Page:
Sage Outcome Measures
Difficulties in Emotion Regulation Scale
The Difficulties in Emotion Regulation Scale (DERS; Gratz and Roemer, 2004) assesses emotion dysregulation. It comprises six domains: non-acceptance of emotions, inability to engage in goal directed behaviours when distressed, impulse control, emotional awareness, emotion regulation strategies, and emotional clarity. The measure consists of 36 items scored on a 5-point scale from 1 “almost never” to 5 “almost always”. Total scale scores range from 36 to 180 with higher scores indicating greater difficulties regulating emotion. Gratz and Roemer (2004) reported good internal reliability (α = .93), construct and predictive validity, and test-retest reliability in an article which described the development of this scale.
Depression, Anxiety and Stress Scale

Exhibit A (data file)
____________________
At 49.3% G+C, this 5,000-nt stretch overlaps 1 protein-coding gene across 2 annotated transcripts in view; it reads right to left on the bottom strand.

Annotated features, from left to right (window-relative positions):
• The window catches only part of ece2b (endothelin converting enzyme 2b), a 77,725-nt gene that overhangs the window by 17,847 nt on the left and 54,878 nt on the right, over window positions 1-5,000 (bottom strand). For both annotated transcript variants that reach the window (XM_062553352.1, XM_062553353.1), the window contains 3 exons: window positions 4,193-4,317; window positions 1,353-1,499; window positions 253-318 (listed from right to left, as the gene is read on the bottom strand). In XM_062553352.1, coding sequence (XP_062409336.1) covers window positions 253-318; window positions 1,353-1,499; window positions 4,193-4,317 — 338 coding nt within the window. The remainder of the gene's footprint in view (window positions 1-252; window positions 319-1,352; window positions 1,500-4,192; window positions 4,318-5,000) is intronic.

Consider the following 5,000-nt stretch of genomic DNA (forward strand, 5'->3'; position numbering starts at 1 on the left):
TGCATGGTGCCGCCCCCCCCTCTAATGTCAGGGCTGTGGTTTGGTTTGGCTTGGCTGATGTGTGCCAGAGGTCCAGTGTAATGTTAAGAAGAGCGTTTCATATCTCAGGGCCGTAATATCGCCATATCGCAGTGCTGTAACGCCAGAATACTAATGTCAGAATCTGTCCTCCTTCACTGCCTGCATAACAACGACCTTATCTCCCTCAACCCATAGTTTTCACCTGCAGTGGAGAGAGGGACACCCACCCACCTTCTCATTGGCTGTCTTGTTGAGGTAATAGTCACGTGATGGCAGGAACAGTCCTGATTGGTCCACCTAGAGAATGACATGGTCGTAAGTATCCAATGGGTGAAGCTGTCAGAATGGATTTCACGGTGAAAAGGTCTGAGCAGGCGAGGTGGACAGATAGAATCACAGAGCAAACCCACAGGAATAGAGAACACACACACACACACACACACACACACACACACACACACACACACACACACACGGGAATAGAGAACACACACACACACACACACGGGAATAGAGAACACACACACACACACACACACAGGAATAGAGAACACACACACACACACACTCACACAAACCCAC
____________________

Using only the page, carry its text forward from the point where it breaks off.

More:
The 21-item Depression, Anxiety and Stress Scale (DASS) is a set of three self-report scales designed to measure the emotional states of depression, anxiety and stress. Each of the three DASS-21 scales contains 7 items, divided into subscales with similar content. Each item comprises a statement and four short response options to reflect severity and scored from 0 (Did not apply to me at all) to 3 (Applied to me very much, or most of the time). In order to yield equivalent scores to the full DASS 42, the total score of each scale is multiplied by two (Lovibond & Lovibond, 1995) and ranges from 0 to 42. The depression scale assesses dysphoria, hopelessness, devaluation of life, self-deprecation, lack of interest / involvement, anhedonia and inertia. The anxiety scale assesses autonomic arousal, skeletal muscle effects, situational anxiety, and subjective experience of anxious affect. The stress scale is sensitive to levels of chronic non-specific arousal. It assesses difficulty relaxing, nervous arousal, and being easily upset / agitated, irritable / over-reactive and impatient. Scores for depression, anxiety and stress are calculated by summing the scores for the relevant items. The DASS-21 is based on a dimensional rather than a categorical conception of psychological disorder. The assumption on which the DASS-21 development was based (and which was confirmed by the research data) is that the differences between the depression, anxiety and the stress experienced by normal subjects and clinical populations are essentially differences of degree. The DASS-21 therefore has no direct implications for the allocation of patients to discrete diagnostic categories postulated in classificatory systems such as the DSM and ICD.